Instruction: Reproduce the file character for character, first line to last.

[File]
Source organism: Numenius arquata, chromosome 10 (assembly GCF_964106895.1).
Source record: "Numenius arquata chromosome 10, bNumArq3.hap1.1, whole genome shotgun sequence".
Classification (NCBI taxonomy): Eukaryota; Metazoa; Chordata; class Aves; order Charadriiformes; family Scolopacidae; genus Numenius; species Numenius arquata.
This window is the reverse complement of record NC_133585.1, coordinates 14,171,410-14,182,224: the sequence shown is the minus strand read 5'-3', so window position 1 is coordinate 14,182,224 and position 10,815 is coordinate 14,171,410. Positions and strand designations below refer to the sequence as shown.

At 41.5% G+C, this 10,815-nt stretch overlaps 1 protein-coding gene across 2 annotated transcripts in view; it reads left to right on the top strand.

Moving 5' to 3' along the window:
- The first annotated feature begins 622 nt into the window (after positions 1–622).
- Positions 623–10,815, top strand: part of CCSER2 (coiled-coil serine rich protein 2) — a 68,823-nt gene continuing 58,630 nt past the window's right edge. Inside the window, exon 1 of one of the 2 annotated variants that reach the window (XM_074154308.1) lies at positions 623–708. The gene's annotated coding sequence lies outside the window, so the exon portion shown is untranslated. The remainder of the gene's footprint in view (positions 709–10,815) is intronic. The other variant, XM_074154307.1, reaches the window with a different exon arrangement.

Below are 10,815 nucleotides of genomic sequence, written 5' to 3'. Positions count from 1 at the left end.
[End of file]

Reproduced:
Source organism: Numenius arquata, chromosome 10 (assembly GCF_964106895.1).
Source record: "Numenius arquata chromosome 10, bNumArq3.hap1.1, whole genome shotgun sequence".
Classification (NCBI taxonomy): Eukaryota; Metazoa; Chordata; class Aves; order Charadriiformes; family Scolopacidae; genus Numenius; species Numenius arquata.
This window is the reverse complement of record NC_133585.1, coordinates 14,171,410-14,182,224: the sequence shown is the minus strand read 5'-3', so window position 1 is coordinate 14,182,224 and position 10,815 is coordinate 14,171,410. Positions and strand designations below refer to the sequence as shown.

At 41.5% G+C, this 10,815-nt stretch overlaps 1 protein-coding gene across 2 annotated transcripts in view; it reads left to right on the top strand.

Moving 5' to 3' along the window:
- The first annotated feature begins 622 nt into the window (after positions 1–622).
- Positions 623–10,815, top strand: part of CCSER2 (coiled-coil serine rich protein 2) — a 68,823-nt gene continuing 58,630 nt past the window's right edge. Inside the window, exon 1 of one of the 2 annotated variants that reach the window (XM_074154308.1) lies at positions 623–708. The gene's annotated coding sequence lies outside the window, so the exon portion shown is untranslated. The remainder of the gene's footprint in view (positions 709–10,815) is intronic. The other variant, XM_074154307.1, reaches the window with a different exon arrangement.

Below are 10,815 nucleotides of genomic sequence, written 5' to 3'. Positions count from 1 at the left end.